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Date: Sun, 31 Jul 2016 00:45:52 +0200
From: "e@...tmx.net" <e@...tmx.net>
To: passwords@...ts.openwall.com
Subject: Biometrics? No, Thanx.

It has become a dangerous fad to talk about biometrics as a replacement 
for the traditional authentication methods. It is often claimed that 
"passwords are losing battle to biometrics"... Despite the futility of 
the claim, I don't even need to dismiss it. There is one simple physical 
fact that renders this entire "battle" completely impossible.

You can not transfer physical objects over a data network!

For a thoughtful reader this statement is enough to abandon the 
biometric "authentication" attempts. But the market is not lead by 
thoughtful people, therefore I reiterate:

A computer can not internalize your fingerprints.

One interesting consequence of this simple fact is described in "Fingers 
vs Fingerprints", another one is that nobody except the fingerprints 
reading machine has actually witness your fingerprints. I generously 
assume that this hypothetical machine is capable of telling fake 
fingerprints and cut-off fingers from legitimate fingers naturally 
connected to a user's body. Just imagine a machine as perfect as your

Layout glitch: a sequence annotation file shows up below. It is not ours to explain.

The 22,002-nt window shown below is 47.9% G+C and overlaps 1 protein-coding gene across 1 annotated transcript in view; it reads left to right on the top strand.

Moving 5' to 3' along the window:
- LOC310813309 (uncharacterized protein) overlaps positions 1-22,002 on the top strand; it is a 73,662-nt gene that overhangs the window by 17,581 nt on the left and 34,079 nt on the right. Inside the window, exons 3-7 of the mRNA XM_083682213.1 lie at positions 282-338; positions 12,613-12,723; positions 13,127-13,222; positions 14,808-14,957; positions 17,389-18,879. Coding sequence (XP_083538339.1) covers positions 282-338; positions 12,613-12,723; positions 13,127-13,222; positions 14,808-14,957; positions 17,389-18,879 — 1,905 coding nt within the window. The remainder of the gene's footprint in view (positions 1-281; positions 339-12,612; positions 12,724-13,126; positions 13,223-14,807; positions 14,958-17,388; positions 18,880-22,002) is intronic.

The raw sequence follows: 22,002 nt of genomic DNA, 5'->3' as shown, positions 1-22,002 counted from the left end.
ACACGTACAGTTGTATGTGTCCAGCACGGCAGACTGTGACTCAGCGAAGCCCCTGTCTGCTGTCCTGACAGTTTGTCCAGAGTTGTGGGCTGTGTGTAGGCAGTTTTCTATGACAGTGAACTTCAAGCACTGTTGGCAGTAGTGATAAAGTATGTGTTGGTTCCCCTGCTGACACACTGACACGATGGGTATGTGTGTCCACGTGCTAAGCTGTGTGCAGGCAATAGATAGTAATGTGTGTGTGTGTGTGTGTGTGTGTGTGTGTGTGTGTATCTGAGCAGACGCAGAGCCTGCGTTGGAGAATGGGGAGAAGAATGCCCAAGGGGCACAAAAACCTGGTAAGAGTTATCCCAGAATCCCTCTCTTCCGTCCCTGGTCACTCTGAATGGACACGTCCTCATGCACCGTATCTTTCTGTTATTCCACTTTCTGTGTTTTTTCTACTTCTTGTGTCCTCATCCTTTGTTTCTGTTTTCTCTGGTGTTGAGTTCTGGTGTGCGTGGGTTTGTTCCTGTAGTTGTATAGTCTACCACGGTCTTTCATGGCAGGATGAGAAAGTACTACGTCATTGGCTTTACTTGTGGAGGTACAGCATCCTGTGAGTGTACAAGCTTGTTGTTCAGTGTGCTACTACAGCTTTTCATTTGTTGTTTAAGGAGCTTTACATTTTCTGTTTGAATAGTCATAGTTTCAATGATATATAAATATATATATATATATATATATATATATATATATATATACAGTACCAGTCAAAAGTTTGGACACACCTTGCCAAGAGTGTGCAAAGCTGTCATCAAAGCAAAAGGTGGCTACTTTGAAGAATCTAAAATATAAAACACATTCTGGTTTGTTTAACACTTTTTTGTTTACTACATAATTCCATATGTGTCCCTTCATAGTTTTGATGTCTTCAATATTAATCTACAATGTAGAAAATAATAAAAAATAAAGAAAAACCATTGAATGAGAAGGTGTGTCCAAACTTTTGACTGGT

imagination allows -- this can not damage my point. My point is that 
this reading machine is the only actor that actually have your 
fingerprints seen. Therefore this machine itself is the source of your 
fingerprints authenticity. Therefore, in order to transfer this critical 
knowledge into your information system, you must authenticate the 
machine itself. An authentication conformation can not be obtained from 
a non-authentic source (I apologize for stating the obvious, but I had 
to mention it, because security experts could read this article, they 
could be confused otherwise).

So, you did not replace the authentication procedure, you merely shifted 
it to the machine. What are the auth means available in the digital 
realm (machine-to-machine)? -- a knowledge claim, again, nothing else. 
Essentially, it is either a password, or an asymmetrical crypto key, 
either way it is a protected piece of information owned by (contained 
in) a client-side machine. This precious possession effectively adds all 
your fingerprint reading machines to the attack surface -- these 
machines now require special protection. To the possibility of faking 
fingerprints we now added a possibility of faking fingerprints reading 
results. Shall I mention that the keys could be leaked by the 
maintenance personnel?

There is, however, an extremely secure and logically consistent way to 
relieve your fingerprint reading machines from their burden. You can 
delegate these keys to your legitimate users. A machine does not keep 
any keys at all -- in this case no amount of sophistry and hacking 
skills would help a random stranger to create a legitimate fingerprints 
image -- you can sell your machines on a free market as DIY kits... To 
further secure this scheme you can make the keys individual for each 
user, this will protect users from attacks created by other legitimate 
users. Of course, the users should generate their own keys on their own. 
And if you want to secure it all even further, you can introduce a 
password-based encryption of the keys.

...wait!.. why do we bother with those fingerprints then?

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